Our normal office hours are Monday - Friday 8 am to 5 pm. If you have any questions or comments regarding disaster planning for yourself, your family, your home or business, please contact Levy County Emergency Management at 352-486-5213.
For non-emergency inquiries after normal business hours or on weekends, please call the Levy County Sheriff's Office at 352-486-5111.

To report EMERGENCIES during after hours and weekends contact the Levy County Sheriff's Office emergency 911 phone number.

Also keep an eye on our Current Events section which will give you upcoming event and course locations.

Thank you and we hope you find our website useful.

The National Weather Service operates the All Hazards Weather Alert Radio Network. This is a service that provides for a 24-hour broadcast that includes the local forecasts, observations, special weather statements, marine data, and bulletins from the National Hurricane Center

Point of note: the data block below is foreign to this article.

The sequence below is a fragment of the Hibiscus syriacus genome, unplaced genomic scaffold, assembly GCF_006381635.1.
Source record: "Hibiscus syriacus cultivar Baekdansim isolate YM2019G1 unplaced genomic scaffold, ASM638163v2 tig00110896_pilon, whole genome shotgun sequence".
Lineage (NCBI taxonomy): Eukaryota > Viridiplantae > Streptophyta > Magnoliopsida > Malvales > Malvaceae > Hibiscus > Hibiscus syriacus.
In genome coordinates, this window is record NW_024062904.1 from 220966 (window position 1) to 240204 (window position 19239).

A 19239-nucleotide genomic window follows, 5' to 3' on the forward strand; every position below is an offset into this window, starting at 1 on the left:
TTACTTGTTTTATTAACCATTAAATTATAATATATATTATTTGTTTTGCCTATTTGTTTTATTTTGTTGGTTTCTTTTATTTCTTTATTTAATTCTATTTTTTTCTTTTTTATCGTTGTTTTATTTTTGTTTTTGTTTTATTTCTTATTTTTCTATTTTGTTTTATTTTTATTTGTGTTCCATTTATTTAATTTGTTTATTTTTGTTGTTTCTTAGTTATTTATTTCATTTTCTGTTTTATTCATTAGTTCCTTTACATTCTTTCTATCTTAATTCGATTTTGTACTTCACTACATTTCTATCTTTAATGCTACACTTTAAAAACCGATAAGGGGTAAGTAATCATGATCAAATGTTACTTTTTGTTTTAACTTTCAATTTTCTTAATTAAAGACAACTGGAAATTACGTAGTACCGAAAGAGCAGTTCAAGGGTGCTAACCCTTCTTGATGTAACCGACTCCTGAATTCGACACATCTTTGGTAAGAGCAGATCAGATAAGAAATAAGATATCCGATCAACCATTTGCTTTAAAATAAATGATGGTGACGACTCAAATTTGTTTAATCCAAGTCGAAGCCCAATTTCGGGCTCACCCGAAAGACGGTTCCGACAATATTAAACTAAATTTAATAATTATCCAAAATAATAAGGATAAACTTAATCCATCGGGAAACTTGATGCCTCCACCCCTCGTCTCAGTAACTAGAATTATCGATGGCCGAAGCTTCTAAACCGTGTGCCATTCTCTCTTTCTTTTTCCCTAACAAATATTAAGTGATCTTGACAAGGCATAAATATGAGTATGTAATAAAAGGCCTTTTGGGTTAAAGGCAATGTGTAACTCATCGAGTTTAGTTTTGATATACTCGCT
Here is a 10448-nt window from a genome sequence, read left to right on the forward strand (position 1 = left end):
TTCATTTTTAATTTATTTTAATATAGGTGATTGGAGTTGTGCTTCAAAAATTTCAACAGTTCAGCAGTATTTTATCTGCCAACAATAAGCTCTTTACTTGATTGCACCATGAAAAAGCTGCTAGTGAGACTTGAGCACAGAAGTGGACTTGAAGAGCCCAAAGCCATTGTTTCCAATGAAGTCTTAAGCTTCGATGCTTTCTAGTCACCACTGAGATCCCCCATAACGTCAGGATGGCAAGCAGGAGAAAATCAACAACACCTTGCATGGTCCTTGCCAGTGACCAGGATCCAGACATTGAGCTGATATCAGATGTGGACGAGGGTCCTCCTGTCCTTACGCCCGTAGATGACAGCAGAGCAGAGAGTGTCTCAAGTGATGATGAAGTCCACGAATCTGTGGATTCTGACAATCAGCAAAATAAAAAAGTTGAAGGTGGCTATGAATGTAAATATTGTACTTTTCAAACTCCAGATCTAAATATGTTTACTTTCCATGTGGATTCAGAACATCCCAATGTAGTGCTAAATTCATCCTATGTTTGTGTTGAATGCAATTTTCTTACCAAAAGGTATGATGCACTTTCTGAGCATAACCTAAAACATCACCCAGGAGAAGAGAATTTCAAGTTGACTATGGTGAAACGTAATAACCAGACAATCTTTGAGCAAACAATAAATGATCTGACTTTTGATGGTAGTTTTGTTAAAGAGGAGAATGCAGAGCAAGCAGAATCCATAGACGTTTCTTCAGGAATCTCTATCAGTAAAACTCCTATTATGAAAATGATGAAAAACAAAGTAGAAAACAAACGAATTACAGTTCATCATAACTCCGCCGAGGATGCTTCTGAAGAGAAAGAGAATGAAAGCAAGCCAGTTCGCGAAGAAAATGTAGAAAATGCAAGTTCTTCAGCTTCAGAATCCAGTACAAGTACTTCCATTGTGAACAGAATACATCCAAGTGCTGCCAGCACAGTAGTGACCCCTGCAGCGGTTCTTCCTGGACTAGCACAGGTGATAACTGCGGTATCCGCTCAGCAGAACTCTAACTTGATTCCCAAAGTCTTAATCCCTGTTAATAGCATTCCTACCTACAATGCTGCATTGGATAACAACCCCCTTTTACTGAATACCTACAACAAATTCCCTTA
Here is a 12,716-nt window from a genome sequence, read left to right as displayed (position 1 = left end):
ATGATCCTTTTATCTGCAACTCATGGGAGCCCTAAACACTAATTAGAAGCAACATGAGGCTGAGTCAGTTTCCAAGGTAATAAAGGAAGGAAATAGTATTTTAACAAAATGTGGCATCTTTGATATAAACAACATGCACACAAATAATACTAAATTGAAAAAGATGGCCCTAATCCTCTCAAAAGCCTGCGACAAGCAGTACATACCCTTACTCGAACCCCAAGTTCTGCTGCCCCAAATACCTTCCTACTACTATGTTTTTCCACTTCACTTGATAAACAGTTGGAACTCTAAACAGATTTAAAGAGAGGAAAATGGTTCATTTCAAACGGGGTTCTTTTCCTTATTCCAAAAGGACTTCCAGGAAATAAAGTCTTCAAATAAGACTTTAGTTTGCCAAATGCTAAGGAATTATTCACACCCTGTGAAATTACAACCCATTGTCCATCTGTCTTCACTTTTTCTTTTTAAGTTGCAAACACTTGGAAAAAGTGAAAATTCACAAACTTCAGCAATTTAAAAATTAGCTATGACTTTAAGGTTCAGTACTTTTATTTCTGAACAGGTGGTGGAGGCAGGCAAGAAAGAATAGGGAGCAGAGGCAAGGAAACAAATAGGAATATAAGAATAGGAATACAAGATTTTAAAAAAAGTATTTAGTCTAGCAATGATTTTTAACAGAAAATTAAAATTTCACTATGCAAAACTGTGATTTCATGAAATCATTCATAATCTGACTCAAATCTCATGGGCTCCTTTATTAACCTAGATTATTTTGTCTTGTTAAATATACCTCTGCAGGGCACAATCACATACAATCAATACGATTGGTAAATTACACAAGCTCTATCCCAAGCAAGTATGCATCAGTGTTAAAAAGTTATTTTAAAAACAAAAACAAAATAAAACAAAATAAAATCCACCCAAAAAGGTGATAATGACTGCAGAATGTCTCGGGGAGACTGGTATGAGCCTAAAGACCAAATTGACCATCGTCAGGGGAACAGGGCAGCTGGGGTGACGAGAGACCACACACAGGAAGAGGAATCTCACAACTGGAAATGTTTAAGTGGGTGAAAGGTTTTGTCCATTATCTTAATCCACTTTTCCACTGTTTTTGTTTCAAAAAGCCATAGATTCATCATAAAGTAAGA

All Hazards Weather Alert Radios also have an alarm feature that will alert you whenever a hazardous weather watch or warning has been issued by the National Weather Service. This alarm activates the radio from a silent standby mode to alert you to any severe weather threat. The alarm feature can also be used by Emergency Management to alert the public to any large scale non-weather related hazard such as a hazardous material incident or terrorist attack.

Modern All Hazards Weather Alert Radios can be programmed specifically to the local area so you will only hear warnings that apply to the local area. This feature is called S.A.M.E known as Specific Area Message Encoding.


The weather broadcast is received locally in Marion County on the following frequencies:

162.400 MHz originating out of Inverness

162.475 MHz originating out of Gainesville

162.525 MHz originating out of Ocala

The SAME code for Levy County is 012075.

When you set up your All Hazards Weather Alert Radio, be sure you locate the radio where it has clear reception and where it can be easily heard in your home.